Those were the days when books and words dominated our lives, and there was no other distraction. There was no visual medium to distract people from reading though serious readers were few even then.

With the advent of social media, everybody is a writer and everybody expresses his/her views.

Do you agree with what Shashi Deshpande wrote -- that writers are not doing their duty properly. Is it because they are no longer unbiased or independent?

Their silence is scary. I agree that they are biased and most of them are part of some political party or the other.

In your case, after you joined the Aam Aadmi Party, did the party's political beliefs affect the writer-activist in you at any point?

Never. I will never be part of a political party that will stifle the writer and writer's freedom in me. So far, I have not had any such experience and if at all it happens, I will have no problem leaving the party.

The only reason why I am with the AAP is because it is an open house. Even now, when I decided to return my award, the party's central leadership only appreciated me.

Before Narendra Modi came to power, many writers said he would be a dictator. What is your opinion of him now?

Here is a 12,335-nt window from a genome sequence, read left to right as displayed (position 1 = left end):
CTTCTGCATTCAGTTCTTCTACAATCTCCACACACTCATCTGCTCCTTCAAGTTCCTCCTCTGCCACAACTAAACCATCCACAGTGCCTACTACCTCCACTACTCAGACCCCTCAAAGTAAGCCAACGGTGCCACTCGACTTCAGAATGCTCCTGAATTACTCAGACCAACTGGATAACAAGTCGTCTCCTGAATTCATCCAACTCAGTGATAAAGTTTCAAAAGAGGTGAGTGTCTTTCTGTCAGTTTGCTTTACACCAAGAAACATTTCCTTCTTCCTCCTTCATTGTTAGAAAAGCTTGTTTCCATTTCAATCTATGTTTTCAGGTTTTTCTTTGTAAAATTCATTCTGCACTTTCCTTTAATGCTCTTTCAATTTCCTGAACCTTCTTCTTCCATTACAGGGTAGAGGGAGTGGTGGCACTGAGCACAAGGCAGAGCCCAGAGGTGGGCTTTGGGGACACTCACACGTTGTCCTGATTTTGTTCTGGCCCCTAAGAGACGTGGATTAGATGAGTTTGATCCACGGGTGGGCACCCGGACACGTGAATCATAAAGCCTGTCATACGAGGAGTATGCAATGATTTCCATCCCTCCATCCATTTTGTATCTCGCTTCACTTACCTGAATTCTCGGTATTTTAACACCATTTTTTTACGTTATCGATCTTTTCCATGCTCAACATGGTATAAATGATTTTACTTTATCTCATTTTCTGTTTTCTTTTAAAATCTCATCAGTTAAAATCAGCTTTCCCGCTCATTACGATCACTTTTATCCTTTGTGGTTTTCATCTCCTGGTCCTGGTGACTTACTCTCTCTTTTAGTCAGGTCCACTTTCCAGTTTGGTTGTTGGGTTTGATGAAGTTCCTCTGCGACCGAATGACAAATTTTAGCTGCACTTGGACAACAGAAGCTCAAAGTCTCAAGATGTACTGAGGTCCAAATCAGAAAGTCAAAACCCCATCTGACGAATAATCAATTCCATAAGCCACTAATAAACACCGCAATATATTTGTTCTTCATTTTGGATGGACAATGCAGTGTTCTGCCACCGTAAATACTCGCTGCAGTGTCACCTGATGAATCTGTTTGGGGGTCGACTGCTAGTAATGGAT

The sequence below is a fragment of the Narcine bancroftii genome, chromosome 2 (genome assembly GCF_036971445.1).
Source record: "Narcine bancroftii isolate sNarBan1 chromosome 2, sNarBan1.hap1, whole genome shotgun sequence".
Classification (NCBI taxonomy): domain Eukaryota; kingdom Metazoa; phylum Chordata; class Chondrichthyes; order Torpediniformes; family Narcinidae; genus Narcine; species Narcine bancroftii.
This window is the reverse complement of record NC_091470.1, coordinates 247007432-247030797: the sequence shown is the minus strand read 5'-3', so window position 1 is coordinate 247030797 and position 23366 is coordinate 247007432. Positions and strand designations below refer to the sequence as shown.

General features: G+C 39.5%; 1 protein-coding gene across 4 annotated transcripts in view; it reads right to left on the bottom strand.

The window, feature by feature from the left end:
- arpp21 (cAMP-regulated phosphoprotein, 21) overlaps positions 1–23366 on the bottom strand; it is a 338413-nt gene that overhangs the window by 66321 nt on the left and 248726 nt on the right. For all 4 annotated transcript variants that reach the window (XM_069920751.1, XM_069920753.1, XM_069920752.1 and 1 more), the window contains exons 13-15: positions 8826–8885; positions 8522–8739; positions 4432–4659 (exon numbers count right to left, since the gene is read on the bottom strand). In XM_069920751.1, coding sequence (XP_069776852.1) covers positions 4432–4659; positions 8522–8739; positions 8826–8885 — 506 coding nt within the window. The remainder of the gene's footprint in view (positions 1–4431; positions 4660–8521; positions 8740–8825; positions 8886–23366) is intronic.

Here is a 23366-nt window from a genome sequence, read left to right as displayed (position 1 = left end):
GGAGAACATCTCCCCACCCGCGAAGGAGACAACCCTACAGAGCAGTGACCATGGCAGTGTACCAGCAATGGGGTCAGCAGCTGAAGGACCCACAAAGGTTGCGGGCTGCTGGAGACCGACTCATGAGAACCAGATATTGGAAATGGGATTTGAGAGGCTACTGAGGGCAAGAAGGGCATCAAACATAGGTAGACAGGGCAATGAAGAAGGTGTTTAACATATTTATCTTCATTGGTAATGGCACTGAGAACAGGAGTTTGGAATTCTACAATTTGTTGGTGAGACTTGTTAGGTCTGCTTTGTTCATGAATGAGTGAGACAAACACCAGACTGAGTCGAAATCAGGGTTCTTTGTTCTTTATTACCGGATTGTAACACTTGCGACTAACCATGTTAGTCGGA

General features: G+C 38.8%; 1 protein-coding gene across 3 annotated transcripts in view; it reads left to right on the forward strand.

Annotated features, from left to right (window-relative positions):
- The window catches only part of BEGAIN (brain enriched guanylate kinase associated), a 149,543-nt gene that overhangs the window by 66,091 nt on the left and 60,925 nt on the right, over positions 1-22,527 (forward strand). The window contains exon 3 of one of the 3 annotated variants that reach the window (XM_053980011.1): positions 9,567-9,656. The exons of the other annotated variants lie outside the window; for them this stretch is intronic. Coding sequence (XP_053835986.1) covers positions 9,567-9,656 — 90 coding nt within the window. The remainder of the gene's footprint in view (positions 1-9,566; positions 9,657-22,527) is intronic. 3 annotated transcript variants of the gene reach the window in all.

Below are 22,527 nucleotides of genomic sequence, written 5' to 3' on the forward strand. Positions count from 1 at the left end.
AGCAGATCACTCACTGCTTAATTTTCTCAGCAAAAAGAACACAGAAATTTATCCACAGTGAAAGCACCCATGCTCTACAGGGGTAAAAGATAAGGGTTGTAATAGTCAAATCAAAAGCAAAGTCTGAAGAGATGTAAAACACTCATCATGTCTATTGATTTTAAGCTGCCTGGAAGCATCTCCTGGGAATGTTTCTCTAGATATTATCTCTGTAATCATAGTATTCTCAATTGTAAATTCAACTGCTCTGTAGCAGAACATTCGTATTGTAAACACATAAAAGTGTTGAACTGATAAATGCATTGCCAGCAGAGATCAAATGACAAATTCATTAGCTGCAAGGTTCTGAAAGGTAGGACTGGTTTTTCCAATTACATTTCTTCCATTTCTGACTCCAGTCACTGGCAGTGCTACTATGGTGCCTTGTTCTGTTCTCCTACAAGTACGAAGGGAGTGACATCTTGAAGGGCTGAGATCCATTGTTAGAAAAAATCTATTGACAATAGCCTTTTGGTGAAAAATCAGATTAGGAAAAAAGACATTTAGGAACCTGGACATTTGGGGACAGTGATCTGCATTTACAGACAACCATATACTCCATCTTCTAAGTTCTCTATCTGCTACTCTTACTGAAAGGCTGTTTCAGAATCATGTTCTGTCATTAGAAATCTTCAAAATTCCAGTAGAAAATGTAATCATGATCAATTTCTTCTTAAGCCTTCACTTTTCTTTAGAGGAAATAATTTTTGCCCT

I remember U R Ananthamurthy now. He said he would leave the country if Modi ever came to power. It is another matter he left the world itself. But how prophetic were his words! He had this prophetic vision to see what would happen if a person like Modi came to power.

Ever since Modi came to power, we see his followers following a dangerous path. On one side, he goes all around the globe talking about development while the hardcore elements in the party indulge in all these fascist activities.

Modi has not yet uttered a single word against anyone and not shown any communal agenda, but he silently supports the hidden fascist activities.

Do you think the government will wake up now?

I have no hope in the government waking up.

IMAGE: Danish Akhlaq, whose father Mohammad Akhlaq was lynched by a mob in Dadri. Danish suffered grievous injuries and has now been admitted to an army hospital in New Delhi. His elder brother Sartaj serves in the Indian Air Force.


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Shobha Warrier /